Park in Overdrive at Samsung

By Sports NetworkOctober 15, 2004, 4:00 pm
2004 Samsung World ChampionshipPALM DESERT, Calif. -- Grace Park continued her scoring frenzy at Bighorn Golf Club on Friday with a 5-under 67 to open a four-shot advantage after the second round of the Samsung World Championship. Park's 36-hole total of 15-under-par 129 was good for a new tournament record.
 
Karen Stupples and Shi Hyun Ahn fired matching rounds of 65 to climb into a tie for second place at 11-under-par 133. Annika Sorenstam, a three-time champion of this event, posted a 68 to join Lorena Ochoa, Cristie Kerr and Catriona Matthew at 10-under-par 134.
 
Park set a new tournament mark with her 62 in the opening round and the 25- year-old picked up where she left off on Friday with a birdie at the par-4 first.
 
She ran off a string of pars before a birdie at the par-3 sixth to move to 12 under. Park faltered to a bogey at the par-5 seventh, but managed to recover with a birdie at the par-4 ninth.
 
As her challengers were starting to close in, Park tallied a birdie at the par-5 12th and another at the par-3 13th. Park then made it three in a row with a birdie at the par-4 14th.
 
'I played solid today,' said Park, who won this year's Kraft Nabisco Championship. 'I feel like I could birdie every hole on this course, the way I've been striking the ball and putting.'
 
Park's 129 broke the previous record of 132. Emilee Klein established the original mark in the 1996 event and Kerr matched it in 2002.
 
Stupples, who won this year's Women's British Open, collected her first birdie of the day at the par-4 fourth and birdied three straight starting at the par-5 seventh to make the turn at 8 under.
 
The 31-year-old added a birdie at the par-4 11th and reached 10 under with a birdie at the par-4 14th. Stupples then birdied the par-4 closing hole for her share of second.
 
Ahn torched the front side with six birdies. The 20-year-old cooled off on the inward half, but snuck in a birdie at the last to finish four shots off the lead.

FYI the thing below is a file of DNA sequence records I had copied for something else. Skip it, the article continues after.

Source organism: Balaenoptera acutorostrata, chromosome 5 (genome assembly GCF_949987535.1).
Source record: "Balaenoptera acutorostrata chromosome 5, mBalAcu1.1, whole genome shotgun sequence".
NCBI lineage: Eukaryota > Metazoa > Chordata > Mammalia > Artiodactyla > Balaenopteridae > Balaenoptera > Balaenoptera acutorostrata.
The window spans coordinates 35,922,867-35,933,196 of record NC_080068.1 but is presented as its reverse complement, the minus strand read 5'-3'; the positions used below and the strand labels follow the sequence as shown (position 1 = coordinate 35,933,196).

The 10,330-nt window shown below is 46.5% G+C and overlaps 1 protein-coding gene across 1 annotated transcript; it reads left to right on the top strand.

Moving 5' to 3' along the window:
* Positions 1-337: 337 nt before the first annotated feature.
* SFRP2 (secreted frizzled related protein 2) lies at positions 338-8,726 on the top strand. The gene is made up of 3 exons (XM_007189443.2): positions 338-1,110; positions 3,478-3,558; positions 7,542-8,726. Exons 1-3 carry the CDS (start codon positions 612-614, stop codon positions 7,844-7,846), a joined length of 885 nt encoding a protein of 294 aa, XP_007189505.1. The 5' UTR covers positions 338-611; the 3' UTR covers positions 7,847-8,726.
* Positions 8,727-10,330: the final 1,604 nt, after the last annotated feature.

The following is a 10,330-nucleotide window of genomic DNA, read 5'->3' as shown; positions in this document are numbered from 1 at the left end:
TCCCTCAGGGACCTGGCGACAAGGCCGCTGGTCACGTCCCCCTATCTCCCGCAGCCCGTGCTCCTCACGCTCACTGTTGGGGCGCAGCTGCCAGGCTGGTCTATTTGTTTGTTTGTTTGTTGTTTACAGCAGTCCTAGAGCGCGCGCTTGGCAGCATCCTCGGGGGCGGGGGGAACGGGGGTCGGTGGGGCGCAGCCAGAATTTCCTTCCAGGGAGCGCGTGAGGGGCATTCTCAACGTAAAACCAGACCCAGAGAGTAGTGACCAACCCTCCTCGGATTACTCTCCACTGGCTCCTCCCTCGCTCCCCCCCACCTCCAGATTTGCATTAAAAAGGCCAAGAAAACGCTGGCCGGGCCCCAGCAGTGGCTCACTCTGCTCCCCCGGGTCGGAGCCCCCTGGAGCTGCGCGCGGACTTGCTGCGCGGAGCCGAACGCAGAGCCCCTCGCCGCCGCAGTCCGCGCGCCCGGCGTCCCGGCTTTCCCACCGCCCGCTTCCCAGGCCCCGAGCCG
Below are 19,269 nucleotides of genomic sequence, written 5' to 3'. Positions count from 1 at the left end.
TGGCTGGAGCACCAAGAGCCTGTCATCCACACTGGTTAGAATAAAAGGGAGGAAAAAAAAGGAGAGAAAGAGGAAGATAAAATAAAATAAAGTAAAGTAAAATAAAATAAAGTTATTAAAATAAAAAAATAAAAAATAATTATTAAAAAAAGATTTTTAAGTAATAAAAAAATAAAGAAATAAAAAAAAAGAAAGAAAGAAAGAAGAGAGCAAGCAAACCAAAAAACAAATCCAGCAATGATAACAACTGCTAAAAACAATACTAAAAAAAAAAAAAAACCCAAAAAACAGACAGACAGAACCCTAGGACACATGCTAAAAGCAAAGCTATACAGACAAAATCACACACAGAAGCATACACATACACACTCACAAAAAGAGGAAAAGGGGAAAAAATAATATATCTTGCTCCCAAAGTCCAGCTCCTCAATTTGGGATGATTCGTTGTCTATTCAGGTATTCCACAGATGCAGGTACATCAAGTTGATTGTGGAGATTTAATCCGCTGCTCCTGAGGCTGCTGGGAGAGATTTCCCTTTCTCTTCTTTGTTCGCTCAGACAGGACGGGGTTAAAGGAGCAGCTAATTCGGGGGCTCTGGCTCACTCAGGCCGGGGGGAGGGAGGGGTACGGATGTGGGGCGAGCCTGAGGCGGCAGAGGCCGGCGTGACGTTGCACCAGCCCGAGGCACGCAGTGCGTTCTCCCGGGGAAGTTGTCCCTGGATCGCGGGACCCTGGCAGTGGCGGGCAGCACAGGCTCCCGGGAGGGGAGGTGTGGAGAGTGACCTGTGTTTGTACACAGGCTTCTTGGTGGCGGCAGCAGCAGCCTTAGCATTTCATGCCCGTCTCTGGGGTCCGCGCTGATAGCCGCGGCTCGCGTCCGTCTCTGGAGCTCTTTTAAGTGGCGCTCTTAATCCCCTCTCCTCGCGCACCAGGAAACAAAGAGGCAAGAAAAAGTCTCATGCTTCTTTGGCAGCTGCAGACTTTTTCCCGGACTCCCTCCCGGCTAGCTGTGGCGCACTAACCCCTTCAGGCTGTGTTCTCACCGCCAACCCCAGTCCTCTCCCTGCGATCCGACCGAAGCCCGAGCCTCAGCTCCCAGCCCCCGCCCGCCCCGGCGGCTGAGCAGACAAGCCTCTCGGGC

Sorenstam, who is seeking her sixth victory of the season, birdied the third and added another birdie at the sixth. She then eagled the par-5 seventh and tallied a birdie at the par-5 12th to reach 11 under.
 
The Swede parred her next five holes, but found trouble coming in with a bogey at the 18th to finish five back.
 
Defending champion Sophie Gustafson carded a 70 to finish alone in eighth place at 8-under-par 136. Juli Inkster and Jeong Jang followed at 7-under-par 137 while Christina Kim was one shot further back at 6-under-par 138.
 
Karrie Webb and Mi Hyun Kim tied for 12th place at 4-under-par 140. Wendy Doolan and Jennifer Rosales were knotted at 3-under-par 141 and Hee-Won Han took 16th place alone at 1-under-par 143.
 
Se Ri Pak and Meg Mallon shared 17th place at 1-over-par 145. Amateur sensation Michelle Wie managed a 72 to come in at 2-over-par 146 while Laura Davies rounded out the elite field at 3 over par.
 
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    What's in the bag: CareerBuilder winner Rahm

    By Golf Channel DigitalJanuary 22, 2018, 10:37 pm

    Jon Rahm defeated Andrew Landry in a playoff to earn his second PGA Tour title at the CareerBuilder Challenge. Here's what's in his bag:

    Driver: TaylorMade M4 (9.5 degrees), with Aldila Tour Green 75 TX shaft

    Fairway wood: TaylorMade M3 (19 degrees), with Aldila Tour Green 75 TX shaft

    Irons: TaylorMade P790 (3), P750 (4-PW), with Project X 6.5 shafts

    Wedges: TaylorMade Milled Grind (52, 56 degrees), Milled Grind Hi-Toe (60 degrees), with Project X 6.5 shafts

    Putter: TaylorMade Spider Tour Red

    Ball: TaylorMade TP5x

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    Strange irked by Rahm-Landry friendly playoff

    By Jason CrookJanuary 22, 2018, 9:45 pm

    Curtis Strange knows a thing or two about winning golf tournaments, and based on his reaction to the CareerBuilder Challenge playoff on Sunday, it’s safe to say he did things a little differently while picking up 17 PGA Tour victories in his Hall-of-Fame career.

    While Jon Rahm and Andrew Landry were “battling” through four extra holes, Strange, 62, tweeted his issues with the duo’s constant chit-chat and friendly banter down the stretch at La Quinta Country Club, where Rahm eventually came out on top.

    The two-time U.S. Open champ then engaged with some followers to explain his point a little more in depth.

    So, yeah ... don't think he's changing his perspective on this topic anytime soon ever.

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    Randall's Rant: The Euros won't just roll over

    By Randall MellJanuary 22, 2018, 9:36 pm

    The Ryder Cup may not be the King Kong of golf events yet, but you can hear the biennial international team event thumping its chest a full eight months out.